( Quick note, this is a review I did for Amazon Vine of the DVD release of Bereavement. The review is mostly of the movie, but there’s a bit about the supplementary features underneath as well for the purposes of the review. Also, I did receive the movie for free, yada yada, usual disclaimers apply. )
Bereavement is the 2010 prequel to indie slasher film Malevolence, written and directed by Steven Mena. If you haven’t heard of Malevolence, I can’t say I’m particularly surprised. It was a small, almost no-budget slasher film, the story of some bank robbers and their hostages who hide out in a house that turns out to be home to a serial killer.
The one noteworthy plot point to an otherwise aggressively average film was the reveal in the last fifteen minutes that the killer was a boy who was kidnapped by a killer two decades before and brought up to take over killing people. It was the most disturbing concept in the original film, finding the older killer’s journal where he talks about how strong the boy is getting, knowing that he would one day become a victim as well.
So it’s no surprise that Bereavement takes up that plot as its basis. It is the story of Martin, a six year old boy with CIPA kidnapped by serial killer Graham Sutter. Sutter believes that causing pain cleanses people of sin, and that Martin’s insensitivity to pain makes him a pure spirit, the only one sinless enough to deserve to absolve others. So begins his lengthy apprenticeship as Graham carves up a variety of people while Martin watches.
Parallelled to this story is that of Allison, a 17 year old who comes to the small rural Pennsylvania town where Graham works in secret. Allison (played by Alexandra Daddario before her ‘star making’ turn as the girl in that Percy Jackson movie) is recently orphaned and is coming to live with her uncle Johnathan (played by Michael Biehn reminding us we’re all doomed to middle age eventually). She slowly begins to explore the wide open spaces that are now her home, and her and Martin are brought together slowly.
As a horror movie, Bereavement is honestly not particularly great. It’s well made, but there are almost no scares in the entire film and when the third act bloodbath finally happens it seems more like lip service to the demands of the genre than something someone was really invested in. A large part of that is because it’s a prequel, and so much of the story surrounds the future of Martin, a boy you already know is going to grow up to become a killer.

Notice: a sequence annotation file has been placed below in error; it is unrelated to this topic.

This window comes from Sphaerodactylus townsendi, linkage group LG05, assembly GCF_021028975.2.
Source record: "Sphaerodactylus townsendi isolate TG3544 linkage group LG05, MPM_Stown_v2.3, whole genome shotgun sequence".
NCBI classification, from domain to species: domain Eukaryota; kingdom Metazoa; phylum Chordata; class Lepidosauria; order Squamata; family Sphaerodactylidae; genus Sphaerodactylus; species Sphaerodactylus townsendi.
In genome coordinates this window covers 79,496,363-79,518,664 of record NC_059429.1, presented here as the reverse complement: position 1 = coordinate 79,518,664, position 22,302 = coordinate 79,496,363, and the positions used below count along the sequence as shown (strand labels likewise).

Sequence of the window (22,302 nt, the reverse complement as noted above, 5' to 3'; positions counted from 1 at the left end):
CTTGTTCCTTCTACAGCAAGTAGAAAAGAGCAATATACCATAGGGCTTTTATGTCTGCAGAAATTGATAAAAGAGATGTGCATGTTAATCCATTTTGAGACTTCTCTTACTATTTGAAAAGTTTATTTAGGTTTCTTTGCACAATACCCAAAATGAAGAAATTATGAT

That said, the movie does invest heavily in its characters. Allison’s slow awakening to the world around her, coming out of her grief, is well acted and the small human drama between her and her uncle is genuinely interesting. At the same time, Martin’s experiences with Sutter’s bloody tutalige are a weird mixture of angry, violent, and sympathetic and sweet. Sutter is a monster, but he is clear-minded in his insanity, and he seeminly takes great care to groom Martin in his image.
There’s an interesting story here, about the nature of evil in people and how the circumstances in which one is raised create the person. It’s a slow burn and it seems content to take its time building up the characters into people with actual motivations and personalities. It’s a rare thing in the genre, and it makes it easy to forgive a lot of its other flaws. Unfortunately, all the subtext of the film eventually gets spelled out and then shoved aside in favor of the genre trappings, Allison in peril and Martin ending up exactly where we already know he will. So when all these interesting characters start getting bumped off, it doesn’t heighten the fear, it just seems like so much wasted potential.
Bereavement is better than average for a serial killer movie, to be sure, but I kept hoping it would be something more. Unfortunately, like all genre films and all prequels, it suffers by its expectations. I would have rather seen something revisionist, even at the expense of retconning away the first film, if it would have made a better story. As it is, Bereavement is good parts that never quite come together to make a good film. It is, in the end, more a blip than anything of note, cut down in its prime just like so many of the film’s victims.
The movie comes with a 30 minute making of feature that seems more like a home video shot on set than a professionally produced piece of ancilliary material. It’s a lot of actors goofing off and director Stevan Mena explaining himself to the camera. This is followed up by a much more conventional promo piece that can be easily skipped.
There are a number of deleted scenes, detailing two rather meaty subplots that were excised completely from the film. They aren’t necessary, but they are good character beats. One in particular, involving Sutter being haunted by the memory of his victims, is genuinely creepier than anything that made it into the actual film.
Then there’s a commentary by Mena. Mena seems like a nice guy, but he’s obviously in love with his film and his actors and watching him talk to himself for 103 minutes about how great everything turned out is more great sleeping material than an informative commentary. It’s not a train wreck, but it’s perfunctory, which might be worse.